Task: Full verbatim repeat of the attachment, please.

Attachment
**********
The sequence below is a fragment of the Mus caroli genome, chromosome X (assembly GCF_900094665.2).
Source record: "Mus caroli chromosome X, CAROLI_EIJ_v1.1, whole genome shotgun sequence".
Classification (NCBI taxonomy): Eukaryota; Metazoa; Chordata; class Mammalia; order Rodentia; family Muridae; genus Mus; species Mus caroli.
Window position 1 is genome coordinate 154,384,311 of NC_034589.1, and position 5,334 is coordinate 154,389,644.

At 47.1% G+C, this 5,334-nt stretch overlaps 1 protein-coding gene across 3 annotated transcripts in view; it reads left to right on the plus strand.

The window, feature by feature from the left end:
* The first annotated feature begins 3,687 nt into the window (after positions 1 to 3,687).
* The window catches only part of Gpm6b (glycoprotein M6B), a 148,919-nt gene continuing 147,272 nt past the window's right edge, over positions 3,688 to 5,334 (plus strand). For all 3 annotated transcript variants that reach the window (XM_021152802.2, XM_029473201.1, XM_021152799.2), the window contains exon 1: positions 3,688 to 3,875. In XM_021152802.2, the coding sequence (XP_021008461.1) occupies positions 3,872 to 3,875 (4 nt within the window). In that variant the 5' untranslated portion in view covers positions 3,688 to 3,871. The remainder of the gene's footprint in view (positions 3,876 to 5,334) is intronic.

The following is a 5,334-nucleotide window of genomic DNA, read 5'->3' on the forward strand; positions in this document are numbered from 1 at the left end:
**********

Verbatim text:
The sequence below is a fragment of the Mus caroli genome, chromosome X (assembly GCF_900094665.2).
Source record: "Mus caroli chromosome X, CAROLI_EIJ_v1.1, whole genome shotgun sequence".
Classification (NCBI taxonomy): Eukaryota; Metazoa; Chordata; class Mammalia; order Rodentia; family Muridae; genus Mus; species Mus caroli.
Window position 1 is genome coordinate 154,384,311 of NC_034589.1, and position 5,334 is coordinate 154,389,644.

At 47.1% G+C, this 5,334-nt stretch overlaps 1 protein-coding gene across 3 annotated transcripts in view; it reads left to right on the plus strand.

The window, feature by feature from the left end:
* The first annotated feature begins 3,687 nt into the window (after positions 1 to 3,687).
* The window catches only part of Gpm6b (glycoprotein M6B), a 148,919-nt gene continuing 147,272 nt past the window's right edge, over positions 3,688 to 5,334 (plus strand). For all 3 annotated transcript variants that reach the window (XM_021152802.2, XM_029473201.1, XM_021152799.2), the window contains exon 1: positions 3,688 to 3,875. In XM_021152802.2, the coding sequence (XP_021008461.1) occupies positions 3,872 to 3,875 (4 nt within the window). In that variant the 5' untranslated portion in view covers positions 3,688 to 3,871. The remainder of the gene's footprint in view (positions 3,876 to 5,334) is intronic.

The following is a 5,334-nucleotide window of genomic DNA, read 5'->3' on the forward strand; positions in this document are numbered from 1 at the left end: